Have You Taken the Longest Train Journey in India Yet? Here's How To Do It

Have you ever been on a train journey so long that it is exciting and dreadful at the same time? Well, you can take such an experience with India’s Dibrugarh-Kanyakumari Vivek Express which proudly holds the tag of the longest train journey in India. You certainly don't know when the track ends for this train. It takes 3.5 days to complete this seemingly endless journey! And yes, we are only talking about a one-way route. It’s of course with no doubt that this train journey finds itself on Rank No. 8 of the list of longest train journeys in the world.

Dibrugarh-Kanyakumari Vivek Express Highlights

Dibrugarh-Kanyakumari Vivek Express
It is a 21-cars long train holding a capacity of 1,800 passengers that's almost the population of a village or town. It kicks off along in the night from Dibrugarh in Assam (at 11:45 PM to be exact!) and awaits a long journey ahead. The train chugs along the edge of the western peninsula next to the Bay of Bengal, covering eight states along the way! Named after Swami Vivekananda, this train route was inaugurated at his 150th birth anniversary. It is a pretty long journey, and as far as we can tell, it will take more than 3.5 days - after all isn’t that the point of trains? To sit back and watch as you shuttle across the mainland and remind yourself that it is the journey that matters and not the destination.

We would surely request you to grab a window seat for this one!

Facts and Info About the Dibrugarh-Kanyakumari Vivek Express
  • Distance: It covers a range of 4,273km.
  • Duration: 85+ hours
  • Route: Dibrugarh- Dimapur- Guwahati- New Jalpaiguri- Asansol- Cuttack- Bhubaneswar- Visakhapatnam- Nellore- Coimbatore- Ernakulam Town- Trivandrum- Kanyakumari. (It stops at other different destinations as well, but this is the prime route) 
  • Class accommodation on the train: 2 and 3 tier AC (two or three levels of bunks), sleeper (also 3 tier, but no air conditioning) and unreserved. 
  • Pantry Car: Available with a kitchen 
  • There are various luggage and speciality cars, plus an electric locomotive. 
  • Bathroom: Available without showers 

India’s Longest Train Journey Through The Travellers' Eyes


The Love for Train Journies 

“It’s fresh and beautiful and repulsive at the same time,” says National Geographic photographer Matthieu Paley, who spent five days and four nights travelling on the Vivek Express. He adds, “We live in a world that wants to compress time and make things faster and faster, and I love the train because it’s an environment where you have to slow down.”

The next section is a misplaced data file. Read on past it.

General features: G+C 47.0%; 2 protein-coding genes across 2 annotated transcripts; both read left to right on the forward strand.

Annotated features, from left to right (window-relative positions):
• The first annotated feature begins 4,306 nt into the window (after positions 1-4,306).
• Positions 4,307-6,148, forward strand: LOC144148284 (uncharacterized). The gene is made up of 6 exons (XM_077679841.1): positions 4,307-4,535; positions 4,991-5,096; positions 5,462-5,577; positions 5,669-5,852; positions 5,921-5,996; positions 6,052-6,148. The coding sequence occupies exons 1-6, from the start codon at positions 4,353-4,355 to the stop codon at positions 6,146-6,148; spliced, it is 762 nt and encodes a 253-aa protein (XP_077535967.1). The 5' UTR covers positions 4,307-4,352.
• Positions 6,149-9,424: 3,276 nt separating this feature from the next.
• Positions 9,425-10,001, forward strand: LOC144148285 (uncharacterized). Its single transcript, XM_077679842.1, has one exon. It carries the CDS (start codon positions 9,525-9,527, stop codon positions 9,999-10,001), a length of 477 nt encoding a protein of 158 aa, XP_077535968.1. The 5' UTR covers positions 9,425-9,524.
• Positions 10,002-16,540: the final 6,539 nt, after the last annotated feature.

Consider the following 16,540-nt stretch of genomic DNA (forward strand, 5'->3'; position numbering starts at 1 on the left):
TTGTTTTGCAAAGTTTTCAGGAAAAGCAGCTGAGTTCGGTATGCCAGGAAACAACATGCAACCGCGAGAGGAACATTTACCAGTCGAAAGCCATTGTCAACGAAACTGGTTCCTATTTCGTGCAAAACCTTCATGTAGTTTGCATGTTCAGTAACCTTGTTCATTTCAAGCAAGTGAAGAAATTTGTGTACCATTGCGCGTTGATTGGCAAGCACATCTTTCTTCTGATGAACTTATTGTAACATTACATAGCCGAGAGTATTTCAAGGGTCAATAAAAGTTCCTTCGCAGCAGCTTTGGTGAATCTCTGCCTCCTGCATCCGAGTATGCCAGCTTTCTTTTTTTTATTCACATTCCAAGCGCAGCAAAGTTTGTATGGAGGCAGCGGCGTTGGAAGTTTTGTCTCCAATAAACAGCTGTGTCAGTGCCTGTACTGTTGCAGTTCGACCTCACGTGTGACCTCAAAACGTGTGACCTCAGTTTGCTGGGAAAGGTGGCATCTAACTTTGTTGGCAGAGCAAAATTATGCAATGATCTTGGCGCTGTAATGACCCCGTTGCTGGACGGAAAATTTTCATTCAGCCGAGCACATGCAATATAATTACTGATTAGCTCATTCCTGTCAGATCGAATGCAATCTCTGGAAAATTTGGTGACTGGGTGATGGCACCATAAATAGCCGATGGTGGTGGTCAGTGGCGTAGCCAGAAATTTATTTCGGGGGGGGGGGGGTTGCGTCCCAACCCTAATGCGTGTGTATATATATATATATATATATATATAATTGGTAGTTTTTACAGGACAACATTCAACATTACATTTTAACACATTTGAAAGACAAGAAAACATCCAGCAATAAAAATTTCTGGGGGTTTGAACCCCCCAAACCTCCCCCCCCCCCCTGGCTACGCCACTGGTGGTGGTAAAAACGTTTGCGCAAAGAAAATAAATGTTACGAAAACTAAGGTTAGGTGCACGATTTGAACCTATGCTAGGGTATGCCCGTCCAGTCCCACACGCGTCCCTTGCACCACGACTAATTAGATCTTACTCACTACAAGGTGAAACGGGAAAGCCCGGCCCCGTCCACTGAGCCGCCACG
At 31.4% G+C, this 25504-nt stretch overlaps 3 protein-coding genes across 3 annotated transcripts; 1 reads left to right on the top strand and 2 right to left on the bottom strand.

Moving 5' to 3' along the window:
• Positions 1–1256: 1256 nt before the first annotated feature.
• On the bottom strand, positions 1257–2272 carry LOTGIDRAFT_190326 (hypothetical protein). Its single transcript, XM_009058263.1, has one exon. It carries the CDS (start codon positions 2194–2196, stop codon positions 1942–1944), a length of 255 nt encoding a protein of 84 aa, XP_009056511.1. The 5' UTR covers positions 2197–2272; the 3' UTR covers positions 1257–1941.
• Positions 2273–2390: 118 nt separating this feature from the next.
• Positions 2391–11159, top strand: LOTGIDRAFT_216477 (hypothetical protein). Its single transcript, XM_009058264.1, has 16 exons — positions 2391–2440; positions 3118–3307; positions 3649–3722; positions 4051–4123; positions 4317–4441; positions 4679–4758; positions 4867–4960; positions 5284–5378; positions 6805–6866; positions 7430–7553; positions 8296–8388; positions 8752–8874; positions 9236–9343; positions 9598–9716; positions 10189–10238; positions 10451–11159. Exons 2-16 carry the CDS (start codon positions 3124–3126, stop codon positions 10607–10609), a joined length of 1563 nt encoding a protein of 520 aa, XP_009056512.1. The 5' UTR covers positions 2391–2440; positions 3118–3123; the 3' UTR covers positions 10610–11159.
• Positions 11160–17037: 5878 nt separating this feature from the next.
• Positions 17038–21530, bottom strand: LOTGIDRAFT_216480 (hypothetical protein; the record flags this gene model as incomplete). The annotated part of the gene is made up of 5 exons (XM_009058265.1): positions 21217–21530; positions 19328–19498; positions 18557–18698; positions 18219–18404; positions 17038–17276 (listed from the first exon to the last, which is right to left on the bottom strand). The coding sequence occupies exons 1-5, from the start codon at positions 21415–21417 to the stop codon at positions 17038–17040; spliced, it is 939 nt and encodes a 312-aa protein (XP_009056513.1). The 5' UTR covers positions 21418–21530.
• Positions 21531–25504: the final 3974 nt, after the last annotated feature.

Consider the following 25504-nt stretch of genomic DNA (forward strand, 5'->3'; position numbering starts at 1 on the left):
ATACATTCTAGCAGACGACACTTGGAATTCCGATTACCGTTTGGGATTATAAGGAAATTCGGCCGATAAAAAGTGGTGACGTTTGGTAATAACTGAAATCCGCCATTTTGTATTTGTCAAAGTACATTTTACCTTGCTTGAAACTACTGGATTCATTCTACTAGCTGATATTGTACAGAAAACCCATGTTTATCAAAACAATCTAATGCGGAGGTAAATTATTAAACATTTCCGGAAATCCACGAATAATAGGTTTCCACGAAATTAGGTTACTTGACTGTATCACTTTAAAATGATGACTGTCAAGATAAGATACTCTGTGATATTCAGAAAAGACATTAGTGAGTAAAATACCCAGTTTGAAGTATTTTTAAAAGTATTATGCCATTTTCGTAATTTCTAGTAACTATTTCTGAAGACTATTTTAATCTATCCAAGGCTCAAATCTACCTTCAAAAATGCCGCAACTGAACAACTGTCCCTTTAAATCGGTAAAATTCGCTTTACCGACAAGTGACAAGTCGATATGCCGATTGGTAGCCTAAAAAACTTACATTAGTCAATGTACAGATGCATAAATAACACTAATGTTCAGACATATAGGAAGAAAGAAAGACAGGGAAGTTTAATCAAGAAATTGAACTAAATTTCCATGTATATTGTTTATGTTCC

“We are a collective mass moving along in rhythm, shaking, ever-evolving,” Paley says. “If you pay attention, you can engage with the pure joy of travelling. For me, it is the feeling of being united with all our differences.”

Another traveller, Ed Hanley, a Toronto-based multi-dimensional artist in response to his journey said," The romance of train travel is legendary, and while I think 85 hours might be a tad long for a first date, the experience of Indian railways train #15906 has its moments. I watched the three sunsets from the train door (where I spent an excessive amount of time drinking tea and taking photos), and none failed to impress."

 "Station stops are highlights and increasingly familiar nods to fellow passengers waiting in the doorway as you pull into a new station herald conversation and new friends". 
Route Map

Travel Phobia 

Ed Hanley said  "The conductor verifies my ticket, and I quiz him for trivia. He searches through the jumbled mass of loose paper in his lap, and it turns out I’m the only person doing the entire 4,273km trip, passengers or staff. I’m haunting #15906 on this run!" 

"It’s not all tasty snacks, misty mornings and romance, however. Stations can be dirty, rough places, frequented by the homeless, crippled and desperately poor" stated Ed. 

Shopping, Food and Entertainment

Ed shares the typical scenes of conundrum and entertainment, food and shopping offered on the way that keeps one thoroughly entertained along the way. 

" The train is a rolling street market, complete with the odd acrobatic act tumbling deftly down the aisle, and occasionally punctuated by the two sharp claps of a hijra making her way through the coaches collecting alms." 

When it comes to food on the train, there is no shortage. He continues," purchase food ranging from bananas to biryani; eggs hard-boiled or omelette-sized, idli, vada, tomato soup, water or chocolate, soft drinks (but no booze) and one hundred varieties of chaat...a cornucopia of snacks." 

One can not get enough of hawkers trying to sell something or the other on the train. Hanley finds its pretty amusing and add, " You can buy bracelets, batteries, or donate to a beggar, procure wristwatches, wicker-ware, a new wallet or mouthwash, invest in a cell phone, a bedsheet, a comb or a set of headphones, but most importantly, you can buy little cups of chai." 

Photo Series: The Longest Indian Train

The Dibrugarh-Kanyakumari Vivek Express


Get A Window Seat For This One


Buy Some Munchies


A View From the Window


A Young Acrobat Performs in Exchange for Donations


Entertainment Along The Way


An Early Morning Stop at Trivandrum Central


Towards the Journey's End

Train journeys in India are memorable if you make the most of it. It's a battle with time, but it also gives you a lot of time in hand to contemplate, observe and indulge in the life of strangers.

Here are a few pictures are taken by Ed Hanley and Matthieu Palay to indulge your senses before you take the plunge yourself!

This post was published by Sony Punjabi

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